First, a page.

Columbine students hold voter registration drive ahead of National School Walkout

The number of 16- and 17-year-olds who have pre-registered to vote in Colorado has increased 17 percent.

Sam Craig, a Chatfield High School student and co-director of Vote For Our Lives, holds up a sign reading $3.94 during a rally and vigil at Columbine High School on April 19, 2018 in Littleton, Colorado. (Credit: Theo Stroomer/Getty Images)
Sam Craig, a Chatfield High School student and co-director of Vote For Our Lives, holds up a sign reading $3.94 during a rally and vigil at Columbine High School on April 19, 2018 in Littleton, Colorado. (Credit: Theo Stroomer/Getty Images)

As students across the country prepared to commemorate the 19th anniversary of the Columbine High School shooting by participating in the second nationwide school walkout Friday, Columbine students opted for a different protest tactic.

Students in Littleton, Colorado on Thursday held a voter registration rally before their school closed on Friday, as it does every year, in memory of the lives lost. Speakers included former students who survived the Columbine shooting, as well as survivors of the shooting at Marjory Stoneman Douglas High School in Parkland, Florida, which resulted in the deaths of 17 people on February 14.

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The Vote for Our Lives event will be followed by similar events in various cities nationwide, including a registration drive in Parkland before the 2018 elections, according to the Denver Post.

Gini Ziegler of Littleton signs up for information before a rally and vigil at Columbine High School on April 19, 2018 in Littleton, Colorado. (Credit: Theo Stroomer/Getty Images)
Gini Ziegler of Littleton signs up for information before a rally and vigil at Columbine High School on April 19, 2018 in Littleton, Colorado. (Credit: Theo Stroomer/Getty Images)

“This movement is the next step in a series of pressure points on politicians to take action,” Vote for Our Lives organizers said in a statement to the Post. “We as Americans will no longer be silenced by politicians who take money from special interest groups and ignore the voices of their constituents.”

The movement appears to be working. As the Denver Post reported, by the end of March 2018, the number of 16- and 17-year-olds who pre-registered to vote increased 17 percent compared to the previous year.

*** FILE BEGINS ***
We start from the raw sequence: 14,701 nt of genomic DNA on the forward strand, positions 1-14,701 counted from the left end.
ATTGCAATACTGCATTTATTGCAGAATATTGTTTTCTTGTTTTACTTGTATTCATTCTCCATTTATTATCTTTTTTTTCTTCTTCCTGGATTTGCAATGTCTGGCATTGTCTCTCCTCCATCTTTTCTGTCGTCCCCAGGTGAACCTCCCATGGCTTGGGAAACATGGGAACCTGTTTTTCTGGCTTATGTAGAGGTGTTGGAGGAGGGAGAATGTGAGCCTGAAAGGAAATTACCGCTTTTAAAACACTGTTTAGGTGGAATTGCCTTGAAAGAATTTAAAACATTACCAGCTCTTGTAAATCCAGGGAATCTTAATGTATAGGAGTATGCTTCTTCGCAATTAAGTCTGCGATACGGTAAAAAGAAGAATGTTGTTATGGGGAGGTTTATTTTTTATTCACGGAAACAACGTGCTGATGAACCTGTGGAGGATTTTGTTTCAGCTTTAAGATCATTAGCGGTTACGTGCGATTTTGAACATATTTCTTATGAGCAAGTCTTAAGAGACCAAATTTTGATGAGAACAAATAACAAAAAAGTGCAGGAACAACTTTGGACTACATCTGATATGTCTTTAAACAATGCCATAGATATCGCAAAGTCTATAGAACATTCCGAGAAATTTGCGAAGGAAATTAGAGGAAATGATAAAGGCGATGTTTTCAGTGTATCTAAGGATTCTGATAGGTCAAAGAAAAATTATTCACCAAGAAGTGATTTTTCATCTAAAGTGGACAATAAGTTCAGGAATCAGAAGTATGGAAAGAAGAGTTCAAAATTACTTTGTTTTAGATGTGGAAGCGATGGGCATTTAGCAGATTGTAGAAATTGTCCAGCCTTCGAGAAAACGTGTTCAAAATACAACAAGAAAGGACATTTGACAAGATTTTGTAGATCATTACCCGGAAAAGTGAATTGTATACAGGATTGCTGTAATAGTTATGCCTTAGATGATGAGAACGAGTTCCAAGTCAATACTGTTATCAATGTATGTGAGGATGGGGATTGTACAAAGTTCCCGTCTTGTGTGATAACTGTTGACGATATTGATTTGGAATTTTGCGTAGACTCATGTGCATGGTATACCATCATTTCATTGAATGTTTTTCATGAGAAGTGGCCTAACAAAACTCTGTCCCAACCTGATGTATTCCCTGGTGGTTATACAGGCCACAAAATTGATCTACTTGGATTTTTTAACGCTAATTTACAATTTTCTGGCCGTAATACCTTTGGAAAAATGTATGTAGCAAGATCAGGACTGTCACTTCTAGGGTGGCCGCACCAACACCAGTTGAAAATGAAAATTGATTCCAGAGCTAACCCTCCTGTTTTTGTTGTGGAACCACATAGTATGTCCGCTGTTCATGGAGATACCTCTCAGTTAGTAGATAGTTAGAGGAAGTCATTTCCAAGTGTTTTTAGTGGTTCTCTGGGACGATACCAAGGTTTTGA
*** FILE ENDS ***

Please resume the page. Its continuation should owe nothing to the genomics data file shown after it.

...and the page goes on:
Students who participated in last month’s March for Our Lives event in Washington, D.C. also incorporated voter registration drives in their protests. HeadCount, a nonpartisan organization that encourages civic engagement and has worked with Parkland shooting survivors to organize drives, told CNN in March that their volunteers registered almost 5,000 new voters at 30 protests throughout the country. That estimate doesn’t account for individuals who may have registered online.

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On Friday morning, students nationwide took part in 19 minutes of silence, one for every year since the Columbine shooting in 1999.

Though the Columbine school shooting, which left 12 students and one teacher dead, was not the first mass shooting in the United States, it marked the beginning of the increased frequency of school shootings throughout the country. According to an analysis by The Washington Post, since Columbine, there has been an average of 10 school shootings per year, affecting nearly 190,000 students. Those who grew up in the early 2000s often refer to themselves as the “Columbine generation,” having only known a world in which school shootings are commonplace.

February’s Parkland shooting also marked a shift in the national consciousness with regard to school violence, as more and more survivors spoke out in favor of gun control. Friday’s walk out is the latest of many actions organized by survivors to raise awareness. In mid-March, one month after the shooting, students at an estimated 2,500 schools participated in a walk out. Later that month, the March for Our Lives event drew approximately 800,000 people to the nation’s capital.